Today, to celebrate the 40th anniversary of man’s landing on the Moon, I read Ayn Rand on “Apollo 11” (The Objectivist, September 1969). Here are some excerpts:

The meaning of the sight [the launch] lay in the fact that when those dark-red wings of fire flared open, one knew that one was not looking at a normal occurrence, but at a cataclysm which, if unleashed by nature, would have wiped man out of existence—and one knew also that this cataclysm was planned, unleashed and controlled by man, that this unimaginable power was ruled by his power and, obediently serving his purpose, was making way for a slender, rising craft. One knew that this spectacle was not the product of inanimate nature, like some aurora borealis, nor of chance, nor of luck, that it was unmistakably human—with “human,” for once, meaning grandeur—that a purpose and a long, sustained, disciplined effort had gone to achieve this series of moments, and that man was succeeding, succeeding, succeeding! For once, if only for seven minutes, the worst among those who saw it had to feel—not “How small is man by the side of the Grand Canyon!”—but “How great is man and how safe is nature when he conquers it!”

That we had seen a demonstration of man at his best, no one could doubt—this was the cause of the event’s attraction and of the stunned, numbed state in which it left us. And no one could doubt that we had seen an achievement of man in his capacity as a rational being—an achievement of reason, of logic, of mathematics, of total dedication to the absolutism of reality. [pp.5-6]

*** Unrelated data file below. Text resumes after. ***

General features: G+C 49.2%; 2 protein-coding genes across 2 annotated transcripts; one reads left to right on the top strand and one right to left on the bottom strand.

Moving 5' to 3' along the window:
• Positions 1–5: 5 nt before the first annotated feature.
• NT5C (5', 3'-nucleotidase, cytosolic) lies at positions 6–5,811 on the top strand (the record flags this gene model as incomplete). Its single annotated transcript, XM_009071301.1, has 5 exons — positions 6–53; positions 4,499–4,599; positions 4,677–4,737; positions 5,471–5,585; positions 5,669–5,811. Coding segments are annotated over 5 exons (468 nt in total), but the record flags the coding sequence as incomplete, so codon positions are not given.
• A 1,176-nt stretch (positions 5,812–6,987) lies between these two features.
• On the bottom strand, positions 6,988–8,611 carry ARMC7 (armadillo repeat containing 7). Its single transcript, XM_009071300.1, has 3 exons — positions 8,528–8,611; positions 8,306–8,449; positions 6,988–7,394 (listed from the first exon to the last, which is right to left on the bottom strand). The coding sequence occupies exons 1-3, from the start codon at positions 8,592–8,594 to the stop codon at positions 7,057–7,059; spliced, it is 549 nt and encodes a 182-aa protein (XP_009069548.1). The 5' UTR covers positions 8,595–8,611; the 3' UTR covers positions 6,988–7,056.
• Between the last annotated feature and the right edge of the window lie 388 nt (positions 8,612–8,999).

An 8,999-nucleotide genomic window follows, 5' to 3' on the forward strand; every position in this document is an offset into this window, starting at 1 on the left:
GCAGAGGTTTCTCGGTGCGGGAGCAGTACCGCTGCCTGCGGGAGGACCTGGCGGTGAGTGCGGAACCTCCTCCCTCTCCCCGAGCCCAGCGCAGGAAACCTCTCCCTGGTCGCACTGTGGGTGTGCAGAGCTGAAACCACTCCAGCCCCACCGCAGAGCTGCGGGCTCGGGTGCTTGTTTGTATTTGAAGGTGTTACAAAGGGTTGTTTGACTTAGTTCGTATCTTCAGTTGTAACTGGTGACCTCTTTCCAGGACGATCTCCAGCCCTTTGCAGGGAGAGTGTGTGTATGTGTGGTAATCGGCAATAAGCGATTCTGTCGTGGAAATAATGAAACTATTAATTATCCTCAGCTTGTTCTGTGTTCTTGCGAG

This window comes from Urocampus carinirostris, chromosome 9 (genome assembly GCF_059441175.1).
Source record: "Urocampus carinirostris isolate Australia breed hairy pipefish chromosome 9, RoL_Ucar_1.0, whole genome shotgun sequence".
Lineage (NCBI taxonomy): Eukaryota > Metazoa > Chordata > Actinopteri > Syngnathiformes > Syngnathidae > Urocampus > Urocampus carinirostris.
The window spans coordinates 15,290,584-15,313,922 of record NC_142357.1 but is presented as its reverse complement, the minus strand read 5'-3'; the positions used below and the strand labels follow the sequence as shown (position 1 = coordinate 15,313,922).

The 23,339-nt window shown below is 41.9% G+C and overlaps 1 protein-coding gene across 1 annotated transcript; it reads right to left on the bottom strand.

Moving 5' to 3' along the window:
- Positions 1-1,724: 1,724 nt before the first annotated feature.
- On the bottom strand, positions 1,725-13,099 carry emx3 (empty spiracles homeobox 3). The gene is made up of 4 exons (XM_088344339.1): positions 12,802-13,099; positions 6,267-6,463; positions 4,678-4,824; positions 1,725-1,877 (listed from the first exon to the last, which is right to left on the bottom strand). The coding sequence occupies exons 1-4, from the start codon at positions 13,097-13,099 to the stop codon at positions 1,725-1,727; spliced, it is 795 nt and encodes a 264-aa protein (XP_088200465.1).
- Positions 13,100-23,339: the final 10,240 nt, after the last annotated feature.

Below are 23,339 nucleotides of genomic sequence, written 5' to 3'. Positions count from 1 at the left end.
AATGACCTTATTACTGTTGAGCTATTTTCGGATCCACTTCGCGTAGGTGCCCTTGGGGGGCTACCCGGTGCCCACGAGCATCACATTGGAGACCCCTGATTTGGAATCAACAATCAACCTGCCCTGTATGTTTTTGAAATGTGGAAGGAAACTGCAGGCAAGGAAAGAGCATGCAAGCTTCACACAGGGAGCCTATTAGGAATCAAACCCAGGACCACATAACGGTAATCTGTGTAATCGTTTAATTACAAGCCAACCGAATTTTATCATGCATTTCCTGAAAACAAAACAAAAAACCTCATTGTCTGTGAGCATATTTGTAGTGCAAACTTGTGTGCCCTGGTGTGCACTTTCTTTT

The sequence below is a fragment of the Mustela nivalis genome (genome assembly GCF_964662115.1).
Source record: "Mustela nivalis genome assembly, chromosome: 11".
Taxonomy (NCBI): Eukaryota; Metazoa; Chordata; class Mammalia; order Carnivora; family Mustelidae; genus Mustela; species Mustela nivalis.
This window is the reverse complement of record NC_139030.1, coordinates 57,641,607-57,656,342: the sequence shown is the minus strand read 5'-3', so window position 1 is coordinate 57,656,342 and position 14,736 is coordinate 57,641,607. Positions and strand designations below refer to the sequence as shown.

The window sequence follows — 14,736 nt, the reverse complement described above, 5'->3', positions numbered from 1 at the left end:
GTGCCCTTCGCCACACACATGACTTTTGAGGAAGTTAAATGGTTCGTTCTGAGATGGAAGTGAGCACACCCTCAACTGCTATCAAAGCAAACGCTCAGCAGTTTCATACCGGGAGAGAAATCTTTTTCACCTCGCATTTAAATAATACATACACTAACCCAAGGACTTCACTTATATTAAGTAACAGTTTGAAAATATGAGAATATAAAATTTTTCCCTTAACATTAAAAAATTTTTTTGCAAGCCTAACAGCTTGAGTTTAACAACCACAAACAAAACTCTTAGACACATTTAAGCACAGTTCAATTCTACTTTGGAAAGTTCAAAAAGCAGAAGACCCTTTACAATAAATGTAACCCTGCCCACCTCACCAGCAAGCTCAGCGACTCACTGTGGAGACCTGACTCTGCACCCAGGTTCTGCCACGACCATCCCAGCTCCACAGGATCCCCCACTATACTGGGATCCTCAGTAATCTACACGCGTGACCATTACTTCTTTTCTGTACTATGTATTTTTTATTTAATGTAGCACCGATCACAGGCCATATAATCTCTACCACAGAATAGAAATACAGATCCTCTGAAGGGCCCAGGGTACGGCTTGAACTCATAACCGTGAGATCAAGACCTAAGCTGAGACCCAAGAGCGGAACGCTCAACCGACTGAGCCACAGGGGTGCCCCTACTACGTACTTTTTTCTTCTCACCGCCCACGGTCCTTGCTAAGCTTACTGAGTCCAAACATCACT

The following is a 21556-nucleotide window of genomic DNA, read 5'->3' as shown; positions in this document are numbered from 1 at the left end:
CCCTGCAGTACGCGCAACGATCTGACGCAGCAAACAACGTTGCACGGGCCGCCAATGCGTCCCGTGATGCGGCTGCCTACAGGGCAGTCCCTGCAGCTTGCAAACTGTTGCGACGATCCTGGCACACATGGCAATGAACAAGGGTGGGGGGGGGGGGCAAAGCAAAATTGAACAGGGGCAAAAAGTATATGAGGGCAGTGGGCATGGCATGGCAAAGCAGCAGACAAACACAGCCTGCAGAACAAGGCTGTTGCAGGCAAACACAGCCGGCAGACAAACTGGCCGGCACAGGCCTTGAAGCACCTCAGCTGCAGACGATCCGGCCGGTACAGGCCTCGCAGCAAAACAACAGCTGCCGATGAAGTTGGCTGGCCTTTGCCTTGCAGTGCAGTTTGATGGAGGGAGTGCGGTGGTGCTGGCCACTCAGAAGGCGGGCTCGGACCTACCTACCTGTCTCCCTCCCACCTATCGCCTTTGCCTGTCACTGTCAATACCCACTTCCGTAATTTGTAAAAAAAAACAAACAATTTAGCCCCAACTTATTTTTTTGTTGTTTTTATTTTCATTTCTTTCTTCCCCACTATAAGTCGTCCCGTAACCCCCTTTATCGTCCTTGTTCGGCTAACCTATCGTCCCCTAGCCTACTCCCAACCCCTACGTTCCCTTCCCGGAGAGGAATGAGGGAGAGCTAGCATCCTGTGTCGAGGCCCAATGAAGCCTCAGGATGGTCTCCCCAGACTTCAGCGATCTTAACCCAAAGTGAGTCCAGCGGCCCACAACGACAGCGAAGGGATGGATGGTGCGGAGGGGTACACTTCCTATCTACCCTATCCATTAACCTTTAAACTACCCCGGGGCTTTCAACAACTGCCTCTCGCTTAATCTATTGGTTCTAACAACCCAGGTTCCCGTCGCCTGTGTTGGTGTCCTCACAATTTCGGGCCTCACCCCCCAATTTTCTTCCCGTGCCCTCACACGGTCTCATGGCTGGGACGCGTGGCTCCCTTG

Those four days conveyed the sense that we were watching a magnificent work of art—a play dramatizing a single theme: the efficacy of man’s mind. One after another, the crucial, dangerous maneuvers of Apollo 11’s flight were carried out according to plan, with what appeared to be an effortless perfection. [p. 6]

As to my personal reaction to the entire mission of Apollo 11, I can express it best by paraphrasing a passage from Atlas Shrugged that kept coming back to my mind: “Why did I feel that joyous sense of confidence while watching the mission? In all of its giant course, two aspects pertaining to the inhuman were radiantly absent: the causeless and the purposeless. Every part of the mission was an embodied answer to ‘Why?’ and ‘What for?’—like the steps of a life-course chosen by the sort of mind I worship. The mission was a moral code enacted in space.” [pp. 7-8]